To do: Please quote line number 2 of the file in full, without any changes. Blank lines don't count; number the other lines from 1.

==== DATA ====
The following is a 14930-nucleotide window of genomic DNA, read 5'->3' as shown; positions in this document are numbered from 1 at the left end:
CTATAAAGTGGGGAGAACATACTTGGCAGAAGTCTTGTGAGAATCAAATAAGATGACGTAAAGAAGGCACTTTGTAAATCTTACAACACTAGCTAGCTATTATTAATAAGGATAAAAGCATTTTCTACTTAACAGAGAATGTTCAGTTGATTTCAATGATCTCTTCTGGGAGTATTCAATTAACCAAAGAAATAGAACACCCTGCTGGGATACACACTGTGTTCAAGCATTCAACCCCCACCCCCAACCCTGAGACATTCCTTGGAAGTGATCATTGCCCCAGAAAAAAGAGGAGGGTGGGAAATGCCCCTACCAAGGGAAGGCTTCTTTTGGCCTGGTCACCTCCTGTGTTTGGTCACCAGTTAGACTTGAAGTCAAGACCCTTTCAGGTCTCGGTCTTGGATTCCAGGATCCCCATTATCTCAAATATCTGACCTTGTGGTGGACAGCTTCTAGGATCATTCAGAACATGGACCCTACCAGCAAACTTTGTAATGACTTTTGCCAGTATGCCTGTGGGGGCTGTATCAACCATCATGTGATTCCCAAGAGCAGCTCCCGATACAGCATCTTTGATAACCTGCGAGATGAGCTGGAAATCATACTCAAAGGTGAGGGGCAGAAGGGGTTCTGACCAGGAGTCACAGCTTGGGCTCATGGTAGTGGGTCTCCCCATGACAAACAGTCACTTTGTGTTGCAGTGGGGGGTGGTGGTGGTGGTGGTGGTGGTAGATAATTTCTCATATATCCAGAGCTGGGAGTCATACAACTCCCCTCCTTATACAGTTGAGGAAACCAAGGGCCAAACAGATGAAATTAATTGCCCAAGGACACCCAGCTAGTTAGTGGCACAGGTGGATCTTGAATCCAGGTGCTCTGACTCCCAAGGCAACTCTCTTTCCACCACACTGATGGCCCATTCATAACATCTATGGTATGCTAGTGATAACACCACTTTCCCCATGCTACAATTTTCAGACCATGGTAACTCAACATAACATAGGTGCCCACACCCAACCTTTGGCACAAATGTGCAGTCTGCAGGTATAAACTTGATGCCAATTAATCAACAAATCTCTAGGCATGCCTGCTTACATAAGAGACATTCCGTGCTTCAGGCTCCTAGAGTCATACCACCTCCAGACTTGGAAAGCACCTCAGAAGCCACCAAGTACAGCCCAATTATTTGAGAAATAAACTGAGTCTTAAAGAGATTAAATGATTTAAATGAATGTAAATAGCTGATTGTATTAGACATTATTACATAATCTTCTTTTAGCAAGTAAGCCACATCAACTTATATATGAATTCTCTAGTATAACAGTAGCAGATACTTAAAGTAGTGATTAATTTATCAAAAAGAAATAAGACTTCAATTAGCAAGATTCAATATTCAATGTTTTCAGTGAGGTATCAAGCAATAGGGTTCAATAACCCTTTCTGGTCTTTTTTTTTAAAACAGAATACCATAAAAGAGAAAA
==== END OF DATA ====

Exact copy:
CTATAAAGTGGGGAGAACATACTTGGCAGAAGTCTTGTGAGAATCAAATAAGATGACGTAAAGAAGGCACTTTGTAAATCTTACAACACTAGCTAGCTATTATTAATAAGGATAAAAGCATTTTCTACTTAACAGAGAATGTTCAGTTGATTTCAATGATCTCTTCTGGGAGTATTCAATTAACCAAAGAAATAGAACACCCTGCTGGGATACACACTGTGTTCAAGCATTCAACCCCCACCCCCAACCCTGAGACATTCCTTGGAAGTGATCATTGCCCCAGAAAAAAGAGGAGGGTGGGAAATGCCCCTACCAAGGGAAGGCTTCTTTTGGCCTGGTCACCTCCTGTGTTTGGTCACCAGTTAGACTTGAAGTCAAGACCCTTTCAGGTCTCGGTCTTGGATTCCAGGATCCCCATTATCTCAAATATCTGACCTTGTGGTGGACAGCTTCTAGGATCATTCAGAACATGGACCCTACCAGCAAACTTTGTAATGACTTTTGCCAGTATGCCTGTGGGGGCTGTATCAACCATCATGTGATTCCCAAGAGCAGCTCCCGATACAGCATCTTTGATAACCTGCGAGATGAGCTGGAAATCATACTCAAAGGTGAGGGGCAGAAGGGGTTCTGACCAGGAGTCACAGCTTGGGCTCATGGTAGTGGGTCTCCCCATGACAAACAGTCACTTTGTGTTGCAGTGGGGGGTGGTGGTGGTGGTGGTGGTGGTAGATAATTTCTCATATATCCAGAGCTGGGAGTCATACAACTCCCCTCCTTATACAGTTGAGGAAACCAAGGGCCAAACAGATGAAATTAATTGCCCAAGGACACCCAGCTAGTTAGTGGCACAGGTGGATCTTGAATCCAGGTGCTCTGACTCCCAAGGCAACTCTCTTTCCACCACACTGATGGCCCATTCATAACATCTATGGTATGCTAGTGATAACACCACTTTCCCCATGCTACAATTTTCAGACCATGGTAACTCAACATAACATAGGTGCCCACACCCAACCTTTGGCACAAATGTGCAGTCTGCAGGTATAAACTTGATGCCAATTAATCAACAAATCTCTAGGCATGCCTGCTTACATAAGAGACATTCCGTGCTTCAGGCTCCTAGAGTCATACCACCTCCAGACTTGGAAAGCACCTCAGAAGCCACCAAGTACAGCCCAATTATTTGAGAAATAAACTGAGTCTTAAAGAGATTAAATGATTTAAATGAATGTAAATAGCTGATTGTATTAGACATTATTACATAATCTTCTTTTAGCAAGTAAGCCACATCAACTTATATATGAATTCTCTAGTATAACAGTAGCAGATACTTAAAGTAGTGATTAATTTATCAAAAAGAAATAAGACTTCAATTAGCAAGATTCAATATTCAATGTTTTCAGTGAGGTATCAAGCAATAGGGTTCAATAACCCTTTCTGGTCTTTTTTTTTAAAACAGAATACCATAAAAGAGAAAA